Japanese interior style's popularity continues growing along with the trend for simpler living & using more natural materials in the recent years. However, designers have refused to merely copy the traditional ethnic patterns. Instead, a creative yet harmonious mix of modern and classic Japanese style emerged. Modern Japanese interior style is still inspired by the concept of "wabi sabi", but instead of the traditional asceticism, comfort and practicability are factored into consideration to adapt the design to current living standards. An icon that has been preserved in the style evolution is an all-time-favourite: straw tatami mats. Traditionally the core is made of rice straw, though now it is often synthetic material. The result is a floor that has a springy but firm texture, making it ideal for sitting and sleeping on. Indeed, the use of tatami mats is popular for many reasons. Read on to find out how they are both aesthetically and functionally amazing in many different modern settings! (Cover Photo Source: Pella Hedeby)
The "floor culture" in Asia is a fantastic way to save space — your apartment doesn't really need a bedroom because by bedtime, you can spread out your futons and the living room turns into a sleeping space. Tatami mats help make this a lot cozier. The concrete wall in this room surely adds a fun twist to what would've been a traditional Japanese room.
Since the tatami mats are meant to make the floor culture easier, wearing outdoor shoes onto tatami mats is a big no-no as outdoor shoes may bring in germs and dirt, and sleeping on a dirty surface isn't hygienic at all. Japanese homes nowadays won't have tatami mats as the only flooring. Therefore, it is common to see a raised tatami area in modern designs to separate it from other shoes-allowed areas of the home. What's even better is that this kind of space often has storage underneath. Smart, right?
A tatami area allows family and friends to sit, stand, or lie down anywhere they'd like. It serves the function of chairs, tables and beds without having the actual furnitures — imagine how crowded this space would look with a table, a bed, and some chairs in here! In other words, tatami mats' multi-functionality really makes your home look bigger.
In accordance with the recent movements teaching people to live more simply, Japan has been practicing the aesthetic principle of wabi since the ancient times, which means the absence of needless ornaments and the presence of simple practical elegance. Having a tatami area at home can definitely help with simplifying possessions as not many furnitures are needed on the tatami mats.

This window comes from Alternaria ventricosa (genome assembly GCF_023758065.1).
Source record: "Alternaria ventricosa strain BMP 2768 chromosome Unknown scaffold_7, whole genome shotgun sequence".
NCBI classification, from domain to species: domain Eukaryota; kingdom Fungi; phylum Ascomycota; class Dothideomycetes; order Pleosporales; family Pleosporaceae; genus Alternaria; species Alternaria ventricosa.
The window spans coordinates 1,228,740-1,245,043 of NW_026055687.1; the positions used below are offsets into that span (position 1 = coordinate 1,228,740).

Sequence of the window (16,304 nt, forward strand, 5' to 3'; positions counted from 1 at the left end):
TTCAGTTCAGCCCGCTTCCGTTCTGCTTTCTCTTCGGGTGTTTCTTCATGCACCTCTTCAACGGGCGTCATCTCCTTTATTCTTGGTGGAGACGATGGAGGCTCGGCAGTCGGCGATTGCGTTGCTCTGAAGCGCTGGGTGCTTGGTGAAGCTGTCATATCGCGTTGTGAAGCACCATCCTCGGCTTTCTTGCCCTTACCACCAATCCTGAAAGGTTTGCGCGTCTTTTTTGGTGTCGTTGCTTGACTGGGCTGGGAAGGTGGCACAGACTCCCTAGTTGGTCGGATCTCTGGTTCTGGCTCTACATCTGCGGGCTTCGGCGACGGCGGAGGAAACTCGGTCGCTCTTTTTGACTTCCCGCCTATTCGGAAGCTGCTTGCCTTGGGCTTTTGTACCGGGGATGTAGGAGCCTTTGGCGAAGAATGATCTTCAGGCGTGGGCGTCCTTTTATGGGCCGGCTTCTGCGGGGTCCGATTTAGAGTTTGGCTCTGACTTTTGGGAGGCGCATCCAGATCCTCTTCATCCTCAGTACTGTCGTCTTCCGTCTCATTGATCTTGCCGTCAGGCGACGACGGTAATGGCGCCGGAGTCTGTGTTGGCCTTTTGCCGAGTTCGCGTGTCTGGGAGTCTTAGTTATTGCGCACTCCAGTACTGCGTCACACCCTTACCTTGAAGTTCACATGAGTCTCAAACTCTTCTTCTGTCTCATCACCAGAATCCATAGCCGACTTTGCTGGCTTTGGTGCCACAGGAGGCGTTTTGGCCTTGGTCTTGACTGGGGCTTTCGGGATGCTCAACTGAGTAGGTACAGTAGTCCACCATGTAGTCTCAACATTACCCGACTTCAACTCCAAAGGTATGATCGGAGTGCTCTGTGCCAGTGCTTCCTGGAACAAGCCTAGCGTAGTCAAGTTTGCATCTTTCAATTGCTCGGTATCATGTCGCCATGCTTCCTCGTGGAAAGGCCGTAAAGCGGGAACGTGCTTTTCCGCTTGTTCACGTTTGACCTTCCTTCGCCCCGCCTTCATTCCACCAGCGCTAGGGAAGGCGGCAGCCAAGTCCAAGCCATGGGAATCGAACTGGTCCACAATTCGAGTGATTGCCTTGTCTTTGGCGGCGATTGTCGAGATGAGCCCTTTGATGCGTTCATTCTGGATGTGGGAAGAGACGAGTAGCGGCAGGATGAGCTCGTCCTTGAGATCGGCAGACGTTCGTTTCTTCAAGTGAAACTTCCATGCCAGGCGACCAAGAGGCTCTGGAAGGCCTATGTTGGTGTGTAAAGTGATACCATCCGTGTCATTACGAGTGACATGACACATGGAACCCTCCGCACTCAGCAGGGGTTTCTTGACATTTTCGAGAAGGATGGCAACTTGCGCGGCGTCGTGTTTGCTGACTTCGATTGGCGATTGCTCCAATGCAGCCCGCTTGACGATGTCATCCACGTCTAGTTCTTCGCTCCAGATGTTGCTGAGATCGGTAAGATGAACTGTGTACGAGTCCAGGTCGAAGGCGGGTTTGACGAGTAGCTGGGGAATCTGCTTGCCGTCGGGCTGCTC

Although it is nice to have the comfort of sofas and chairs, they are in fact relatively new inventions. Sitting furnitures didn't exist in common homes before they were mass produced, and people didn't slouch or had alignment problems as much back then because they were forced to use their muscular and skeletal systems to support themselves when sitting on the floor. Since there is sitting, there is also getting up from the floor, which is beneficial to human body's essential muscles.
If there are elderlies in the household, they may find getting up from the floor too challenging. The design of this raised tatami area can help them with standing up, and the wall ledge addition is also a clever idea to add more comfortable writing or eating space for those who have stiff joints or leg muscles.
As we sleep, our body heats and moisture can become trapped within the materials. If there is no air flow, the moist and warm environment quickly becomes an ideal place for mildews and molds to form. Tatami mats have a "breathable" structure, allowing air circulation and any moisture to evaporate quickly. It is therefore an ideal surface to put futons and mattresses on because it is a natural humidity moderator.
Therefore, although it may not be possible to install tatami floors in every home, using loose ones underneath mattresses will be be not only stylish, but also cozy and healthy.
For those who like to read in bed, we love the idea of using tatami mats as headboards!
In cities outside of Asia, it can be challenging to find stores to buy tatami mats. In those cases, you can try inspirations like this Scandinavian improvisation. Although wood floors aren't as springy as tatami mats, the herringbone floors contrasting with a low coffee table is a fun clash between cultures — undeniably a true display of Japandi spirit!